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Fil rss des CJB*

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The Botanical Variations in the press
The Botanical Variations
featured in the press
Read the article HERE
2017 Annual Report
2017 Annual report
A highlight of what took place during the CJBG's 200th Anniversary year
focus podcast Vidéos
Podcast Vidéos

Opening Hours
Address and Access
Scientific Activities*
Green workshops 2018-2019

100% Organic
Politique de gestion des collections vivantes
Living collections management policy 2018
Index Seminum 2018
Index Seminum 2018
Catalogue des collections vivantes
Living collections index

Conservatoire et Jardin botaniques de la Ville de Genève

Welcome → Botanical Garden → The Collections → The Greenhouses

The Garden Collections

The Alpine Garden
The Animal Park
The Arboretum
The Garden of the Herbaria
The Garden of smell and touch
The Greenhouses
The Historic Rose Garden
The Path of Evolution
The Perennial Collection
The Ruderal Zone
The Ethnobotanical Gardens
The Seasonal Flower Beds>
The Shrub Collection in Pots

"Vous êtes à Genève et c’est Bali, l’Amazonie, les côtes de l’Orénoque qui défilent sous vos yeux. Le Jardin botanique, un endroit magique, maternant. Allez vous y enfermer avec Rimbaud, Hölderlin ou Hergé. L’émotion est garantie" (L’Express du 25-31 mai 2006).

When visiting the greenhouses of the CJB, you will feel yourself transported far from Geneva and you may be surprised, in particular, by the ambient heat and the humidity of our tropical greenhouses.

In these exotic surroundings, amongst plants of unexpected shapes or with iridescent and delicate colours, you may have an irresistible dream of voyaging for a long time...

A number of large public greenhouses contain a wide selection of plant species derived from the different continents. All have something in common: in order to survive and prosper in our local climate these plants need protection, under glass, for all or part of the year.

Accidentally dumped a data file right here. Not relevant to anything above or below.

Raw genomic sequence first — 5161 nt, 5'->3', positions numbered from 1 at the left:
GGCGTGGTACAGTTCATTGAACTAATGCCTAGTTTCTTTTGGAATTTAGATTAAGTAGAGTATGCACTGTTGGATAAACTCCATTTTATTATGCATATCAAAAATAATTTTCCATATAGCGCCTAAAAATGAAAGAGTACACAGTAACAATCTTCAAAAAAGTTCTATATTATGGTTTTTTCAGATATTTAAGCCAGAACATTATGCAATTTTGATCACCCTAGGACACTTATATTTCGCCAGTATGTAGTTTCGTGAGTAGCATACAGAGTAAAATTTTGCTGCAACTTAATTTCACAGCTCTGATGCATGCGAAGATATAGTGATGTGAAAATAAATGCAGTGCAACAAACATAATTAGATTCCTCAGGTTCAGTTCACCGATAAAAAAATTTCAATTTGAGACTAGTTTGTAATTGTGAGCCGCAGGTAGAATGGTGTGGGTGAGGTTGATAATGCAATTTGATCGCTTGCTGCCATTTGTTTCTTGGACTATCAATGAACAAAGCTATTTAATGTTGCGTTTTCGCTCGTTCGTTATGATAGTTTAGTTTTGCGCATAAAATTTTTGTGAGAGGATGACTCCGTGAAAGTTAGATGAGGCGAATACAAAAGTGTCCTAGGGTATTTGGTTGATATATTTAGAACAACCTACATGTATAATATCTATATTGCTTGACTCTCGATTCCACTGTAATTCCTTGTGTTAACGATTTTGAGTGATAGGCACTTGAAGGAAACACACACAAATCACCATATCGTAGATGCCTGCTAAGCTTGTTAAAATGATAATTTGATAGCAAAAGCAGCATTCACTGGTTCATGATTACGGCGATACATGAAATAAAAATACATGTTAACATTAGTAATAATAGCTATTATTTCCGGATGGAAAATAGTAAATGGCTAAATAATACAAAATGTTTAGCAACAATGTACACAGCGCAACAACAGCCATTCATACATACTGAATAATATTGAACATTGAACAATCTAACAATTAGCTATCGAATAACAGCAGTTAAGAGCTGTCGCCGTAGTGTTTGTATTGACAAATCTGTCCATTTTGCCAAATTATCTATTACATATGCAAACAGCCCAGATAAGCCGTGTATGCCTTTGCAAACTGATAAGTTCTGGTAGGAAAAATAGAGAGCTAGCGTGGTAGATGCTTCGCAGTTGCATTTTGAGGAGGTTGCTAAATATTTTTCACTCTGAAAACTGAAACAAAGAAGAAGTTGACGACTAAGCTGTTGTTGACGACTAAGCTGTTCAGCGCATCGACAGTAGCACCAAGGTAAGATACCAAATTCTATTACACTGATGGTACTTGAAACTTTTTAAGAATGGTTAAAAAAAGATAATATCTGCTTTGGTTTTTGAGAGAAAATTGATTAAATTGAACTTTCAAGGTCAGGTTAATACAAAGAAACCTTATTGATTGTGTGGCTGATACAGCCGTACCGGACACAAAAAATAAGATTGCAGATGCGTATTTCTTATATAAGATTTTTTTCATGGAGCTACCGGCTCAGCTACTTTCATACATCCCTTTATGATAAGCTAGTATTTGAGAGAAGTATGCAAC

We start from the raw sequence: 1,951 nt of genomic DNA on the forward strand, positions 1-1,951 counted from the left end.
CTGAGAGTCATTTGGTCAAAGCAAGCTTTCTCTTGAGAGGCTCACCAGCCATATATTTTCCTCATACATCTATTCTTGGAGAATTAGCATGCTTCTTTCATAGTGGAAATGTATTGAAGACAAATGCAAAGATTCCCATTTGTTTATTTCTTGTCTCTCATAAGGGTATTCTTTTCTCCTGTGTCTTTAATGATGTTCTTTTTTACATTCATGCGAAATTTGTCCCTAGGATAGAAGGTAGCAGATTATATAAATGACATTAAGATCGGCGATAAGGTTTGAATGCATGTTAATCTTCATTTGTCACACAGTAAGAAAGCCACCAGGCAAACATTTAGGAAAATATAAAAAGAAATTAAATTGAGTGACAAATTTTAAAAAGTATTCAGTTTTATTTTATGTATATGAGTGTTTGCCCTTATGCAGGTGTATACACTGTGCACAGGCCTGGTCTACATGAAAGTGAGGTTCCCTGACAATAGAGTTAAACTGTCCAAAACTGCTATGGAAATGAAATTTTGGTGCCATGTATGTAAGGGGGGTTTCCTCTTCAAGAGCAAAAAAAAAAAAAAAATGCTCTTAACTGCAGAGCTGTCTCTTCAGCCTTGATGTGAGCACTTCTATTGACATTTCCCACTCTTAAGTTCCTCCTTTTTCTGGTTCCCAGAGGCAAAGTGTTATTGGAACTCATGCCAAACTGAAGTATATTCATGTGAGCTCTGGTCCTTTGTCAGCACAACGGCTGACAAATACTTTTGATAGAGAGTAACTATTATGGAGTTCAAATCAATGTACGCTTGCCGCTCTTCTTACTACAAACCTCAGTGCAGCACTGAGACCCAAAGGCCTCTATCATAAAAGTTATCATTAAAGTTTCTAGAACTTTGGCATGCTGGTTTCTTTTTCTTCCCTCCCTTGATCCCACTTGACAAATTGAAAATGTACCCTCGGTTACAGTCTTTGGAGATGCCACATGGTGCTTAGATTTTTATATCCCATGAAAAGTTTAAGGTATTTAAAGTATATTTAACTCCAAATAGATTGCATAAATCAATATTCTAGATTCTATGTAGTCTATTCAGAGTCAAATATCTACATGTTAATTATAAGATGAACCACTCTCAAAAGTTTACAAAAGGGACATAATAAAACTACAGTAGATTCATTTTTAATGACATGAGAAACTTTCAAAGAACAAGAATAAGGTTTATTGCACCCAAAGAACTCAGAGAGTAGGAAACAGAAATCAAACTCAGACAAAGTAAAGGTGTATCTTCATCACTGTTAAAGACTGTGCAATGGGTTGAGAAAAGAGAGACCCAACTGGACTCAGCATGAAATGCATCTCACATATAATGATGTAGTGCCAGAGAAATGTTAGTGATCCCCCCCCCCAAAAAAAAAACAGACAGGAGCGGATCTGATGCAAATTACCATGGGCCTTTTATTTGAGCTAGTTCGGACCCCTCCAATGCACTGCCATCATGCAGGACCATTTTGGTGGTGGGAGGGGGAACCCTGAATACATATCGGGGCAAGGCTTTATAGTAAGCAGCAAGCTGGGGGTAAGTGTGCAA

It is upon entering the Winter Garden that the heat and humidity of the tropics will be revealed to you. Numerous plants from the tropics used as ornamentals grow under the fronds of the large palm trees. A space reserved for tropical crop plants facilitates the detailed observation of species from which products in everyday use are extracted: coffee, coco, spices, fibres, tropical fruits etc. Small display-cases contain various products from these plants and highlight their usefulness to man.

The Tropical Greenhouse invites you, as you pass, to rest in the small elevated pavilion that is typical of many coastal or inundated regions in the tropics.

From here one has a fine view of the palm trees and tropical vines growing in the greenhouse, as well as the epiphytes (orchids, bromeliads, ferns etc.) which cover the trees inside. The annex containing the collection of carnivorous plants and succulents can be visited here also upon request.

The large glass dome, near to the Route de Lausanne, is designated as the Temperate House and it contains Mediterranean type vegetation from Australia, South Africa and the subtropical regions of Asia and America as well as from the Mediterranean region itself. You can get close to these plants by following a small path which winds through the palm trees and elegant tree-ferns.

A special place in this greenhouse is set aside for the cacti and succulents, with two landscapes (American and African) facing each other. In winter, this greenhouse also houses some of our oldest and most remarkable trees, grown in frost-resistant pots, such as the centuries-old Podocarpus.

The hidden side of the greenhouses re-groups the greenhouses for the collections and the experimental greenhouses that hold the plants of scientific interest or those that are cultivated experimentally. These can be visited only upon request.

The greenhouses at Pregny, annexed to those of the Botanical Garden, contain certain specific collections, the sector which produces the plants for use in the main collection of flowerbeds and for the decoration of the park, an Orangery for the over-wintering of exotic shrubs that are not frost resistant, as well as a collection of ancient varieties of fruit trees, inherited from the former owner, Baron Edmond de Rothschild.